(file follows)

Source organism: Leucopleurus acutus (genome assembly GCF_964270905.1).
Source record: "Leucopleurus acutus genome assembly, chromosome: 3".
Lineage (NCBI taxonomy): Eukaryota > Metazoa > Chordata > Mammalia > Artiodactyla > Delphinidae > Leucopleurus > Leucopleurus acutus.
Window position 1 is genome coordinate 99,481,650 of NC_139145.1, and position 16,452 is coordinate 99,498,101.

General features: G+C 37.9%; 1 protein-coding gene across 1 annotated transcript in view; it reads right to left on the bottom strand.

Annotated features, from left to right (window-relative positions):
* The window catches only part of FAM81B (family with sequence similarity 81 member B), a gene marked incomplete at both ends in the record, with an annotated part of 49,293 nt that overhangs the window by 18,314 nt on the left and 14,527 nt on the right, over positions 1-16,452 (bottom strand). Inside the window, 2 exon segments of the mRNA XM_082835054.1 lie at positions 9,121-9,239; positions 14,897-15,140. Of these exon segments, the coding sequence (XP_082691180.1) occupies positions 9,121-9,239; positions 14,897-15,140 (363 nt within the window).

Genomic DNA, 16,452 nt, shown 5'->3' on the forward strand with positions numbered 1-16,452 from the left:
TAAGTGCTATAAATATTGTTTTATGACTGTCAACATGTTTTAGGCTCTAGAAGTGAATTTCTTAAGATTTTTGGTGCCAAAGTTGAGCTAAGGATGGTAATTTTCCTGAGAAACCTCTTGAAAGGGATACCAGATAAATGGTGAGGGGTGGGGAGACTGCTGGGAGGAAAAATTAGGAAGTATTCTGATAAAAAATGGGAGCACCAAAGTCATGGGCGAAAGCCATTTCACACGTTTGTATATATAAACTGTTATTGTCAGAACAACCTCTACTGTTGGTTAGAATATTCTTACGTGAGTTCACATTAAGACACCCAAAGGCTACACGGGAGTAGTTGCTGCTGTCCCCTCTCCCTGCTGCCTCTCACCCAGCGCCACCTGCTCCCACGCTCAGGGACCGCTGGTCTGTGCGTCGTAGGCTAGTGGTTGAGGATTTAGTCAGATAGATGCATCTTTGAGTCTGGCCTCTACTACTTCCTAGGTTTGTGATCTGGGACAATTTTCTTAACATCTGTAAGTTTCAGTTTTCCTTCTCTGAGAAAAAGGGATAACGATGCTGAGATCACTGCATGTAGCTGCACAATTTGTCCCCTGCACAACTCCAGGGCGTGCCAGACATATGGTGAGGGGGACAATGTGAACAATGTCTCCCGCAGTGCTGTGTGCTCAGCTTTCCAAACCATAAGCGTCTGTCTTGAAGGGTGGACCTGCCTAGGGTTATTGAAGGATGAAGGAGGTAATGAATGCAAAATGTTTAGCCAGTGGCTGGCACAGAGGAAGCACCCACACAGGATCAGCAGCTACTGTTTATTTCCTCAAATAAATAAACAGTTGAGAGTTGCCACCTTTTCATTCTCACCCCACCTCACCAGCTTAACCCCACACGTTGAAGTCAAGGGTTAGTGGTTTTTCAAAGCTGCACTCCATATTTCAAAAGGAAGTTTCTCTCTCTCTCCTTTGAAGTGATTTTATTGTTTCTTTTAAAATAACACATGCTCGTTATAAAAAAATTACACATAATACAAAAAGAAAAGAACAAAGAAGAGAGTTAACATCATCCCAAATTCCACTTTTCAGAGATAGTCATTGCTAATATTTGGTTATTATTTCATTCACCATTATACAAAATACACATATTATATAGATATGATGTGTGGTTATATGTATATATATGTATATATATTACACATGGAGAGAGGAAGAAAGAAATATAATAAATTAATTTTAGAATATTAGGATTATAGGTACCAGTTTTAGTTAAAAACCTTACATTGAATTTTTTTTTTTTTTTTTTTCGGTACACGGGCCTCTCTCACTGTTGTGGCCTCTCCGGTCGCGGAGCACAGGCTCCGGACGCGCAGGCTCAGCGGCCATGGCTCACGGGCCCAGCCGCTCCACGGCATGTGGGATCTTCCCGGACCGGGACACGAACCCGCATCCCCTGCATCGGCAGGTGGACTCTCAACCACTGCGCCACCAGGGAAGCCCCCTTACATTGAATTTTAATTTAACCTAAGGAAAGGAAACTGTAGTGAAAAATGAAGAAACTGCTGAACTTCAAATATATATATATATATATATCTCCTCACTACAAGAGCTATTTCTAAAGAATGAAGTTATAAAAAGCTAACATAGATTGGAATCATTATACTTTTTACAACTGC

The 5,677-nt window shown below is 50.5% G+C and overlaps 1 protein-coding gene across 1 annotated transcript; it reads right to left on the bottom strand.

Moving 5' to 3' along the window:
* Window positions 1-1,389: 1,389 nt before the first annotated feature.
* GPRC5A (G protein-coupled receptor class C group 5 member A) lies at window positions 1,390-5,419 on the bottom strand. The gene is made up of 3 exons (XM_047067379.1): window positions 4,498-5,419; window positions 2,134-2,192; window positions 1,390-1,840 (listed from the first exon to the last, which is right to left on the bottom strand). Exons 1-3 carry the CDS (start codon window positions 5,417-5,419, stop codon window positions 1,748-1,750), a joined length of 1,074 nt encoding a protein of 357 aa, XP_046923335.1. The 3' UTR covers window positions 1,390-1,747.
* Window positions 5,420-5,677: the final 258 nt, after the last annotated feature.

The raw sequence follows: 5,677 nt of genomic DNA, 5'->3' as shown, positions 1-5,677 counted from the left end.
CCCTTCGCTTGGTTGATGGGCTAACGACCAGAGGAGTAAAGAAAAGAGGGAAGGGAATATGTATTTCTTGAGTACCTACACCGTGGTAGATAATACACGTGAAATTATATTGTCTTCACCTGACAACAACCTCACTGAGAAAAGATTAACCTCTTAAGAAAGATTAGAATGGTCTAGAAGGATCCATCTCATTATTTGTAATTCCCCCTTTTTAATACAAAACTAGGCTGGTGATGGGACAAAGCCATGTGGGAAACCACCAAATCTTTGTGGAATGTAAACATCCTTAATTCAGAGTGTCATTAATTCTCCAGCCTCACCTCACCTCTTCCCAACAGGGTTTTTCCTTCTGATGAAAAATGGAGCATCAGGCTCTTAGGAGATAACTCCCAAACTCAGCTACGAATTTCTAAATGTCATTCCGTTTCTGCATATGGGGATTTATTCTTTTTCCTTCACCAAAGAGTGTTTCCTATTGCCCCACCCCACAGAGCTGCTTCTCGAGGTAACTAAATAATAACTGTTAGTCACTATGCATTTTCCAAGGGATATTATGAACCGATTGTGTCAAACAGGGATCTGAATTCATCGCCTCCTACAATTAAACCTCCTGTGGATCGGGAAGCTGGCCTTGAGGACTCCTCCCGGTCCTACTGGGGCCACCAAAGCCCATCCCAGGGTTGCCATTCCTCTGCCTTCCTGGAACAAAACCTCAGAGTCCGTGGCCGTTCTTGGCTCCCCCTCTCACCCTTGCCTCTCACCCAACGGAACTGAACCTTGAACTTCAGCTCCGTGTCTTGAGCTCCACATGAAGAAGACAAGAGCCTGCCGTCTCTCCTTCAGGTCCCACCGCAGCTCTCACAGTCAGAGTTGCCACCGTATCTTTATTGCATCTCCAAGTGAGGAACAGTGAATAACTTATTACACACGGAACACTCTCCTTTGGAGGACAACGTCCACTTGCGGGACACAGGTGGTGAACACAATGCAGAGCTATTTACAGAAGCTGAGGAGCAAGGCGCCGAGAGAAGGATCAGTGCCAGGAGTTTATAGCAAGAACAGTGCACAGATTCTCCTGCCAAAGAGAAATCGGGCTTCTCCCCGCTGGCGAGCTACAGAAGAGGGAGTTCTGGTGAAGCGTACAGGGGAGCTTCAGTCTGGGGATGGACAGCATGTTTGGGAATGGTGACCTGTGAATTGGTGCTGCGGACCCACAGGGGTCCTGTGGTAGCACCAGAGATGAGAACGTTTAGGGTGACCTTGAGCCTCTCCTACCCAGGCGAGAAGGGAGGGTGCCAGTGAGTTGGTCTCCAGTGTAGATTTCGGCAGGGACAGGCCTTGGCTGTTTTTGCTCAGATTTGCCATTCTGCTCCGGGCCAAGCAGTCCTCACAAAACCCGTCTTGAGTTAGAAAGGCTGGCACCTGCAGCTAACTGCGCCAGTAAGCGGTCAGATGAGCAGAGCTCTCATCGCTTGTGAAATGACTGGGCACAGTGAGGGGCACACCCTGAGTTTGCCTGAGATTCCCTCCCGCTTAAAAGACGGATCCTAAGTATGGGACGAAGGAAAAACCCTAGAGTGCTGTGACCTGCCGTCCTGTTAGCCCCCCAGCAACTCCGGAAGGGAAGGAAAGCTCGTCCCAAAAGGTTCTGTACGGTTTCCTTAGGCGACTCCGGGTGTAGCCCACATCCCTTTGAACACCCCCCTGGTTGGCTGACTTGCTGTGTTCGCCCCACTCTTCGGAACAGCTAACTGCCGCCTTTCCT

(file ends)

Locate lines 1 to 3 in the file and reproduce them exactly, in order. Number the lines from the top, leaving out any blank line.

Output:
Source organism: Leucopleurus acutus (genome assembly GCF_964270905.1).
Source record: "Leucopleurus acutus genome assembly, chromosome: 3".
Lineage (NCBI taxonomy): Eukaryota > Metazoa > Chordata > Mammalia > Artiodactyla > Delphinidae > Leucopleurus > Leucopleurus acutus.